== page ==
A federal judge in California has ruled an auction house cannot sell, destroy or otherwise dispose of Kobe Bryant memorabilia offered by the NBA star's mother while courts sort out where the case should be decided.
The case revolves around a spat between Bryant and his mother and is playing out coast to coast and in more courts than a playoff series.
According to a court filing made this week by Bryant, his mother moved his treasures to a southern New Jersey storage facility a few years ago so she could convert his old bedroom in the family's Pennsylvania home into a playroom for her granddaughters.
Pamela Bryant reached a deal in January for Berlin, N.J.-based Goldin Auctions to sell hundreds of items of her son's old stuff, including practice gear and jerseys, varsity letters and awards from his days at Pennsylvania's Lower Merion High School, as well as items from his early days in the NBA, including a signed ball from an NBA All-Star game and championship rings the Lakers had made for Bryant's parents.
Pamela Bryant says in court filings that her son gave her permission to do what she wanted with his old things.
Kobe Bryant says, also in court papers, that's not so. And, he says, he confronted his mother and that she agreed with him that she had fibbed.
According to his filing, he said, "Mom I never told you that you could have the memorabilia," and that she responded, "Yes, but you never said that you wanted it either." In a court filing later Friday, Pamela Bryant denied that the conversation happened.
Bryant also says that two of his prized possessions -- a trophy and a surfboard award from the Nickelodeon Kids' Choice Awards -- were last seen in his California home, and he doesn't know how they made their way to the New Jersey auction house.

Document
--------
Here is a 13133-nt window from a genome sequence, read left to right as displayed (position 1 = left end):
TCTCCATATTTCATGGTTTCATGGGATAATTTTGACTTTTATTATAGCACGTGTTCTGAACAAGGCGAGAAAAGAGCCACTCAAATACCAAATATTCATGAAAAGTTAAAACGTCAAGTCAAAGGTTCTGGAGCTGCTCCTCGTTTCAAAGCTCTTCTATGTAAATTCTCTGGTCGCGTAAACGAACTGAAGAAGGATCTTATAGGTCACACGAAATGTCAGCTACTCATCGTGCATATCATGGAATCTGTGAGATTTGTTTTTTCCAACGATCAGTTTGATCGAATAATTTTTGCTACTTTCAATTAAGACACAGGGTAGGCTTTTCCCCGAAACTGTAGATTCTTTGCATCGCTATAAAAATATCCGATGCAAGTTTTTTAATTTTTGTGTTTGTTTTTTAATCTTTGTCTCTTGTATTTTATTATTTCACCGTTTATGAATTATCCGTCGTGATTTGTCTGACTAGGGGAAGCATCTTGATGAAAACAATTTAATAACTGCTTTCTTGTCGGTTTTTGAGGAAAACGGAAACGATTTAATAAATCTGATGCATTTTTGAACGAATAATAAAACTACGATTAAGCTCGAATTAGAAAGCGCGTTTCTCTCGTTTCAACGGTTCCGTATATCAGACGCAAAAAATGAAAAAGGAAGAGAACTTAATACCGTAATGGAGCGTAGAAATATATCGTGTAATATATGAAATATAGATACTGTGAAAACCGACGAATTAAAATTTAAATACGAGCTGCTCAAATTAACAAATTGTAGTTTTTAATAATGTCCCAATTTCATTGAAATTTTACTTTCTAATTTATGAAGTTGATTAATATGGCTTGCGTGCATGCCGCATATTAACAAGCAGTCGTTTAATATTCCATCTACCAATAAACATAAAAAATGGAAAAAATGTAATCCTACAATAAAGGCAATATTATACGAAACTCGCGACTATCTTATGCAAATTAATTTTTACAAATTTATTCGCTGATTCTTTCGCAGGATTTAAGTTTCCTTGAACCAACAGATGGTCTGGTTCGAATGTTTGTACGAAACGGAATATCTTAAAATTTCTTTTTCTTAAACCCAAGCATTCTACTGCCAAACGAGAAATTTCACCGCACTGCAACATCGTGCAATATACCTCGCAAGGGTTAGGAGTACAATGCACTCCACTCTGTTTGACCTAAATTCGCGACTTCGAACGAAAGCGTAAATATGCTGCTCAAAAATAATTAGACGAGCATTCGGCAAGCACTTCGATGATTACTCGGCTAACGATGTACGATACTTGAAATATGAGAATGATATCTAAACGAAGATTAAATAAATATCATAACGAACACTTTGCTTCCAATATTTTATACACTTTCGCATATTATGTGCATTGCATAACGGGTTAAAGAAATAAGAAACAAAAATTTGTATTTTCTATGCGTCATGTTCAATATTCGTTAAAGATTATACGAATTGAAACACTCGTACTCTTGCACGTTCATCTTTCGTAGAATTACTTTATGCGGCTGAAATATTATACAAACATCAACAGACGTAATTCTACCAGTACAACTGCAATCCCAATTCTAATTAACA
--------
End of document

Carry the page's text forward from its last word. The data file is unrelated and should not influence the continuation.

Goldin says Kobe sent those items with his parents several years ago when he moved them out of his California home and back to the Philadelphia suburbs.
Goldin, which is being sued by Kobe Bryant in California, filed an opposition late Friday to Bryant's hope for an injunction against the company from selling his memorabilia.
In the filing, Goldin alleges Bryant and his wife Vanessa came to Philadelphia around 2005. When Kobe's mother, who claims to own the items, asked Vanessa about whether or not they wanted Kobe's memorabilia, she said they were items from his past and they did not want them.
In a new affidavit provided by Goldin, Bryant's father Joe said that when the couple moved from Pennsylvania to California to live with Kobe, his artifacts were not moved because Kobe never wanted them. The father also says that his son at no time requested the items back as they paid about $80,000 over the last five years to store and insure the memorabilia.
Goldin also filed an affidavit from Kobe's maternal grandmother, Mildred Cox, who was at the house when Pam told her that Vanessa said that they didn't want any memorabilia.
The auction house appraised the trove of 900 items at $1.5 million and gave Pamela Bryant a $450,000 advance, which a court filing said she intended to spend on a home in Nevada. Property records show that she and Bryant's father, former pro basketball player Joe "Jellybean" Bryant bought a Las Vegas home earlier this year.
On April 30, Goldin announced the first auction would be held in June. By the end of the day, Kobe Bryant's lawyers had asked the firm to scrap the sale, saying Pamela Bryant didn't have the right to sell it.
Since then, Goldin has gone to a federal judge in Camden, N.J. to request permission to go ahead with a sale and Bryant has gone to a state judge in California to ask that the sale be scrapped. Goldin's lawyers had the California case moved to a U.S. District Court in Santa Ana. Judge Andrew Guilford ruled Thursday that the auction house cannot do anything with "The Kobe Bryant Collection" before a hearing scheduled for Monday, when he intends to listen to arguments about what court should deal with the case.
In the meantime, a federal judge in New Jersey has approved letting Kobe Bryant's California-based lawyer appear there.
Pamela Bryant did not answer the door of two Philadelphia homes she has owned on Friday or answer calls.
Lawyers for Bryant and Goldin also did not return messages.
Information from ESPN.com's Darren Rovell and The Associated Press was used in this report.